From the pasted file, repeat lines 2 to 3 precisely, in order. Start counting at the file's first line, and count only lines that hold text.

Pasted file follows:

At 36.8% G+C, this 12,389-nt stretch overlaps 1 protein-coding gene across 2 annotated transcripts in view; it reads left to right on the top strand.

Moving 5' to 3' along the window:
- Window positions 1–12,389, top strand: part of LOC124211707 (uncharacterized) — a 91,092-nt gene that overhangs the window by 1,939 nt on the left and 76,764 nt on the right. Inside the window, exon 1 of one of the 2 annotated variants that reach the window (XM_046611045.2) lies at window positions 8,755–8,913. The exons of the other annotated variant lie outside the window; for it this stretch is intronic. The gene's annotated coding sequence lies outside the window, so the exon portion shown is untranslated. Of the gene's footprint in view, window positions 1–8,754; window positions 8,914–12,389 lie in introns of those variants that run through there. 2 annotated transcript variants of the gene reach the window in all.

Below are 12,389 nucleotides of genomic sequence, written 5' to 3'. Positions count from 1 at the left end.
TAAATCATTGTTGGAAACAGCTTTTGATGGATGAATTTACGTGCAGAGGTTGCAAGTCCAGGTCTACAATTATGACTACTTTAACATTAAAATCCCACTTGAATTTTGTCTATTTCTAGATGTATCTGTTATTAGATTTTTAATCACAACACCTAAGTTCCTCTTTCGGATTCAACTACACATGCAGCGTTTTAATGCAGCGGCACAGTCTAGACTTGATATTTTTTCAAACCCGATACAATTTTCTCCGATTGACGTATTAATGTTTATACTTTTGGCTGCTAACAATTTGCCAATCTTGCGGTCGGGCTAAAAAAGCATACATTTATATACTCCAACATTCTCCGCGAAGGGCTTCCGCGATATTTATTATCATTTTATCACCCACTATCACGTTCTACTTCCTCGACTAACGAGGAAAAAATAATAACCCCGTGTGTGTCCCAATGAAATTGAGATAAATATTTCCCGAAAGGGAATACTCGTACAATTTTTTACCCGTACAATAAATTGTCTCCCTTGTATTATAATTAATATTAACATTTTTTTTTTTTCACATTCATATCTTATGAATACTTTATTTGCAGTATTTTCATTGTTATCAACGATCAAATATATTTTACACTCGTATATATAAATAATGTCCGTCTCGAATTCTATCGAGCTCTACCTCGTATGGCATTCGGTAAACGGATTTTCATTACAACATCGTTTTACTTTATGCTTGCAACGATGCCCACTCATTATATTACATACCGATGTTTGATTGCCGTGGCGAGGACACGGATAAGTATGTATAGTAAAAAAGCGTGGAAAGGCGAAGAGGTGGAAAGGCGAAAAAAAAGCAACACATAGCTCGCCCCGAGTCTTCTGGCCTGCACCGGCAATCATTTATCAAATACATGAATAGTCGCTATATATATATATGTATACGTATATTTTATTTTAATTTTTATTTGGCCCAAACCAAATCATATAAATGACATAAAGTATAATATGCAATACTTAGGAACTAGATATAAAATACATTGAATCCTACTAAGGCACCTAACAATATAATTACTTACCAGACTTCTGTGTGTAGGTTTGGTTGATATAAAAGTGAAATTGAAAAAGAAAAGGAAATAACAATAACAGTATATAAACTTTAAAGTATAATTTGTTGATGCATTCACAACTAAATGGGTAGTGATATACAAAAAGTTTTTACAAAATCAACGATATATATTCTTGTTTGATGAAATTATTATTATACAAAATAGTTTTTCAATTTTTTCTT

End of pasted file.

Moving 5' to 3' along the window:
- Window positions 1–12,389, top strand: part of LOC124211707 (uncharacterized) — a 91,092-nt gene that overhangs the window by 1,939 nt on the left and 76,764 nt on the right. Inside the window, exon 1 of one of the 2 annotated variants that reach the window (XM_046611045.2) lies at window positions 8,755–8,913. The exons of the other annotated variant lie outside the window; for it this stretch is intronic. The gene's annotated coding sequence lies outside the window, so the exon portion shown is untranslated. Of the gene's footprint in view, window positions 1–8,754; window positions 8,914–12,389 lie in introns of those variants that run through there. 2 annotated transcript variants of the gene reach the window in all.